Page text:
These questions could apply to your life or your grief recovery.
STOP once in a while and think back about how you’d done in the face of adversity or challenge. I bet you’ll be surprised that you are doing better than you think you are!
I was looking at my personal Facebook page this morning for a minute before I got into my work, and Facebook had put something out there that I hadn’t seem before – highlights of the last 5 years. It caught my attention, and I tend to share a lot about my personal life, so it shows up there.
I’d been thinking that I was behind in where I wanted to b e and that I had to find a way to get more done – be more effective – get better results! But these images made me stop and take a look and helped me remember that I’d gotten a ton of things done in the last five years, things meaningful to me. and because they were meaningful to me, they played a part in healing my grief as well.
In addition to checking several things off my bucket list in recent years (I still have a long list!), it made me realize how far I’ve come. Also, when I facilitated my local grief support chapter last evening, most of the participants were newly bereaved. It reminded me of how raw I was and how healed I now am. I feel compassion for them and try to be an example to them of how they can heal – in time. Plus I share things that I’ve learned that I now know helped me the most. But everyone has their own unique journey with grief. We all need to try things and find out what works best for us.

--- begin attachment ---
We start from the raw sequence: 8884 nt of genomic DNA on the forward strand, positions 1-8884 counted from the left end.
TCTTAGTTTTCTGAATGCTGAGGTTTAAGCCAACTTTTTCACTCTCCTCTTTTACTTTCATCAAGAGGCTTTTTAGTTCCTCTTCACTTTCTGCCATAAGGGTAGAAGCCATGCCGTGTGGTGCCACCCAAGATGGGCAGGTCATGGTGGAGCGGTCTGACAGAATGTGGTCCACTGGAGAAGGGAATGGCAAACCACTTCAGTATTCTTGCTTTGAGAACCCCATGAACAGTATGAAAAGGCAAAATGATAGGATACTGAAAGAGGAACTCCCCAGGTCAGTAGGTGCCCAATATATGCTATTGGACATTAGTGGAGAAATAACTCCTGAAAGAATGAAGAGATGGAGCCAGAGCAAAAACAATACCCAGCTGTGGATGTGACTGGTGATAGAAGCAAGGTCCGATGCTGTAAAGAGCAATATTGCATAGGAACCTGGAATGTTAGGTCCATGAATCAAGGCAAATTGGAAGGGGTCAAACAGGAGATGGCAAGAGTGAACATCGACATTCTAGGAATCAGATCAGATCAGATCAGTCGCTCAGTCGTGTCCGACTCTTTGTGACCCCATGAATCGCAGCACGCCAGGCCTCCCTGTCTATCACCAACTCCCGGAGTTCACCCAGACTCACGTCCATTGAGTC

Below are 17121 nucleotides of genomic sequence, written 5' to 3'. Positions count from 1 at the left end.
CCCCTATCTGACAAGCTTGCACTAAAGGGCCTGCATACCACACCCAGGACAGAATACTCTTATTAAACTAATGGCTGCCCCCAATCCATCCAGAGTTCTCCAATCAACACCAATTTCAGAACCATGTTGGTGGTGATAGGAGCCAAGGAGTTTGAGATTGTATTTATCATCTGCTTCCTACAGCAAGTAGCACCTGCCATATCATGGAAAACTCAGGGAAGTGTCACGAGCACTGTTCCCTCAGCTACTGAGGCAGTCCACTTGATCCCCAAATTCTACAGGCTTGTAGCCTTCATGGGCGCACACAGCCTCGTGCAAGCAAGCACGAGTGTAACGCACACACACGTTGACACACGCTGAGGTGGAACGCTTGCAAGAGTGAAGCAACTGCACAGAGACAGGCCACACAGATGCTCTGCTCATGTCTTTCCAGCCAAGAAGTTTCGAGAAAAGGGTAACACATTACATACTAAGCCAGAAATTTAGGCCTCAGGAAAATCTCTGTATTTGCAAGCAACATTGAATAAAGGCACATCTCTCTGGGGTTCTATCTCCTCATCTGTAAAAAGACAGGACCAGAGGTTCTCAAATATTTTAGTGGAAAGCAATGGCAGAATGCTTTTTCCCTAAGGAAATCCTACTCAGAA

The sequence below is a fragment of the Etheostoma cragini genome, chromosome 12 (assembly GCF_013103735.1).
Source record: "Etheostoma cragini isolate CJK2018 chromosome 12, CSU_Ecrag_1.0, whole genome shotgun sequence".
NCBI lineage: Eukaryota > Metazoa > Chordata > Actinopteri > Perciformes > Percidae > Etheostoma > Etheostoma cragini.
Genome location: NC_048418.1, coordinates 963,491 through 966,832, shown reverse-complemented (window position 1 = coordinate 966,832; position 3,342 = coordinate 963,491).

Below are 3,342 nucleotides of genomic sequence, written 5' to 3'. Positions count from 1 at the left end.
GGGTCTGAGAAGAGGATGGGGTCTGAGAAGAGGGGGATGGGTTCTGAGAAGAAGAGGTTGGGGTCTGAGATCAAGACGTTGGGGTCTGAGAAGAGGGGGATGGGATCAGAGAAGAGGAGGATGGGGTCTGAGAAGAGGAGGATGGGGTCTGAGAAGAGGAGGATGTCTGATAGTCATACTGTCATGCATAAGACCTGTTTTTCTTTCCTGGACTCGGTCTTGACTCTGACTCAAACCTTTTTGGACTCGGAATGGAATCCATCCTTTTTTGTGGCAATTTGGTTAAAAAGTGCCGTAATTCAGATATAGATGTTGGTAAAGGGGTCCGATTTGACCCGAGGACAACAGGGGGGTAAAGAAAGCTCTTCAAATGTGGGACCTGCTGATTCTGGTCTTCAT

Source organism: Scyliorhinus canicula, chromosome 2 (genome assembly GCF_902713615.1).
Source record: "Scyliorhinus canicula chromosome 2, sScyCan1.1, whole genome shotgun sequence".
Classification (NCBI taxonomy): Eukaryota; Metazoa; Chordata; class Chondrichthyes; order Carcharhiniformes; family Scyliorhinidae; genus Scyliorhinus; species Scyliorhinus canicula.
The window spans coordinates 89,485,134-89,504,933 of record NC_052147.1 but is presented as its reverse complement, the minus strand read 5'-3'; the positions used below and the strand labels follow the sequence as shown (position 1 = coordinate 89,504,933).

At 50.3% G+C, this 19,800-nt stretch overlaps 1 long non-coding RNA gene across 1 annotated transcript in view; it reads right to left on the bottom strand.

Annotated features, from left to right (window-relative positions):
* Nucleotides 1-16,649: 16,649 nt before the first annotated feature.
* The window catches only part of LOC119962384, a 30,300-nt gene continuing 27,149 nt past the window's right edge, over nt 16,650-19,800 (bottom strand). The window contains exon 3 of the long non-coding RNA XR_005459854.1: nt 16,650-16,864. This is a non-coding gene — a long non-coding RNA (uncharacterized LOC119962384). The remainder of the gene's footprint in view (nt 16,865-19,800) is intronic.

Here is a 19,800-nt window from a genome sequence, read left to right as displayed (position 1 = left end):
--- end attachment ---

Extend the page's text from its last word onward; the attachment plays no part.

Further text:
However, it is important, along the way, to realize that you are healing, you are making progress. Even if it seems slow – stop and remember how you were when you first lost your loved one, and how you were after the initial numbness wore off… and how are you are now. Most of the time, you’ve at least started to heal. Give yourself a pat on the back for reaching out to find ways to heal – whether that’s support groups, therapy, spirituality, energy healing, journaling, nutrition, exercise, meditation, deep breathing or quiet time… you are trying. You are slowly healing. It will continue to get better. Trust.
You must find a new normal… life will never be exactly the same, but it will get better. You can be happy again, even after the most devastating loss. I know – I survived huge loss and I am happy and thriving. It may not be easy to have a good attitude after such a difficult loss, but it’s your attitude that will save you… and recognition of your efforts and your progress. Be kind and generous to yourself!
KEEP UP THE GOOD WORK!
Barbara J Hopkinson, President & Exec Dir.,
A Butterfly’s Journey… To A New Normal
PS Please SHARE this blog with bereaved families you know.